If investing is stressful and exciting, you’re probably doing it wrong.
Let me rephrase that.
Learning about new businesses and technologies is extremely interesting. It’s one of the main reasons I love my job.
But the act of investing should be boring.
Once you’ve found a stock with a promising future, all you have to do is buy and hold it.
Too many investors want their stocks to go up straight after purchase. However, more often than not the opposite will happen.
And that’s ok.
It’s ok for you to hold a losing position. What you don’t want to do is sell a losing position.
It’s why one of the best investors of his generation, Mohnish Pabrai says:
‘You have to have a temperament where you’re very happy watching paint dry.’
It might sound strange. But doing nothing and sitting on your positions can actually be one of the best decisions you can make.
That doesn’t mean you should be a sloth all the time. There are times when extreme activity is necessary. Is 2018 one of those times?
Use your best advantage
Why does Mohnish believe you have to be happy with watching paint dry?
It’s probably because the largest gains come only after holding a stock for long periods of time. That’s not to say you can’t look for the small-cap ready to rocket up.
But if you think you’re going to double, triple or quadruple your money inside a month with continued success, you’re kidding yourself.
It used to be that the investor with the most information wins. He/she knows something that the market does not and can thus make better decisions.
But in 2018, everyone has access to the same information.
Companies tell investors everything they need to know (market size, competitors and future outlooks) in their annual report. If you want more information there are services like MorningStar, Bloomberg and let’s not forget trusty Google.
It’s hard to win on information only.
What you need today is information, plus something else. For most of you, that something else is time. There are some investors who don’t want to sit in stocks for weeks with no gains to show for it.
Their activity not only ruins their investment run, but also put more money in their broker’s pocket. It’s why Mohnish says his ‘only competitive advantage is patience and slightly superior analytics.’
I’m not talking about waiting a decade for one stock to payoff. You’ll find most investors aren’t even willing to wait 12 months for their positions to show signs of life.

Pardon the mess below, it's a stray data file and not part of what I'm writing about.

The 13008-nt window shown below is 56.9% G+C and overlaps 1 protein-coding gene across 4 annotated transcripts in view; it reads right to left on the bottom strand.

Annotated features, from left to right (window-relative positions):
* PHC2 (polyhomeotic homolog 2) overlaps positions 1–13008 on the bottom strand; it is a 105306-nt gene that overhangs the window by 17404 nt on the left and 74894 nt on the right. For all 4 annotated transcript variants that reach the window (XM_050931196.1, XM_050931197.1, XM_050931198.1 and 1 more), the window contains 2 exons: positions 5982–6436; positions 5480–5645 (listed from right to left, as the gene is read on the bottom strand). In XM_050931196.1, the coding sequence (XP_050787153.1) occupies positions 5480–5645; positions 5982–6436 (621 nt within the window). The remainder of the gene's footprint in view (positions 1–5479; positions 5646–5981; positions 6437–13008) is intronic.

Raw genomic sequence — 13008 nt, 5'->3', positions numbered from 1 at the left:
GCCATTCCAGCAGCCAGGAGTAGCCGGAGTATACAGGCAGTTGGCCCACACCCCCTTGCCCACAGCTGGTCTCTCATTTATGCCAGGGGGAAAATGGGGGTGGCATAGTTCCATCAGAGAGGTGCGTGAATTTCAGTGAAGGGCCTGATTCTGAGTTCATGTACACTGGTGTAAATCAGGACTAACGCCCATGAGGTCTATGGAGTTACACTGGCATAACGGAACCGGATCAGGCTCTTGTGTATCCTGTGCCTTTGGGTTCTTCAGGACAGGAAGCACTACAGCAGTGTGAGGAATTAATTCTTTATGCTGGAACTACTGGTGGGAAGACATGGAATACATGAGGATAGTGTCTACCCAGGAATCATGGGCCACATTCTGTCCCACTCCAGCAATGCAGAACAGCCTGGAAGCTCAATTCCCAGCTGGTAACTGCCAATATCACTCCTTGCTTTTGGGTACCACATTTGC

But if you are willing to sit tight for at least 12 months, then you’ve already got a massive edge on the overactive investors that make up the market.
But like I said, there are times to be active.
A time to be active
2018 was the year markets stopped their never halting climb.
In February you saw stock markets around the world shudder. The ASX 200 fell almost 5% within two trading days.
The S&P 500 (the 500 largest US companies) drove more than 8% in seven days of trading.
A combination of US bond yields and investor sentiment sparked the decline. And that sentiment is still yet to change in 2018.
After recovering from our February blues, the ASX 200 dropped again in April.
Across the headlines are political tensions, data scandals, rising debt levels and higher interest rates. All this makes most investors want to run and hide.
But this is exactly when you should start getting active.
‘Bad news’ this year has pushed down stocks like BlueScope Steel [ASX:BSL], Costa Group Holdings [ASX:CGC] and Facebook, Inc. [NASDAQ:FB].
Yet had you been buying when others were selling, you would have seen double digit gains within months.
In an interview with Steve Forbs, Mohnish said (my emphasis):
‘…I think that the way the investment business is set up, it’s actually set up the wrong way. The correct way to set it up is to have gentlemen of leisure, who go about their leisurely tasks, and when the world is severely fearful is when they put their leisurely task aside and go to work. That would be the ideal way to set up the investment business.’
I would hesitate to call the minor bump this year a case of ‘severely fearful’ investors. However we’re bound to, at some point, see market declines of 20% or more.
And when that time comes, I hope you’re one of the few buyers among the hoard of sellers.
Editor, Money Morning
PS: It’s not always easy to navigate a constantly changing market. Factors like changing demographics, economic policies and business models are all at play. And Harry Dent, of the Boom & Bust Letter believes we could be at an inflection point. Make sure you’re prepared for what might come.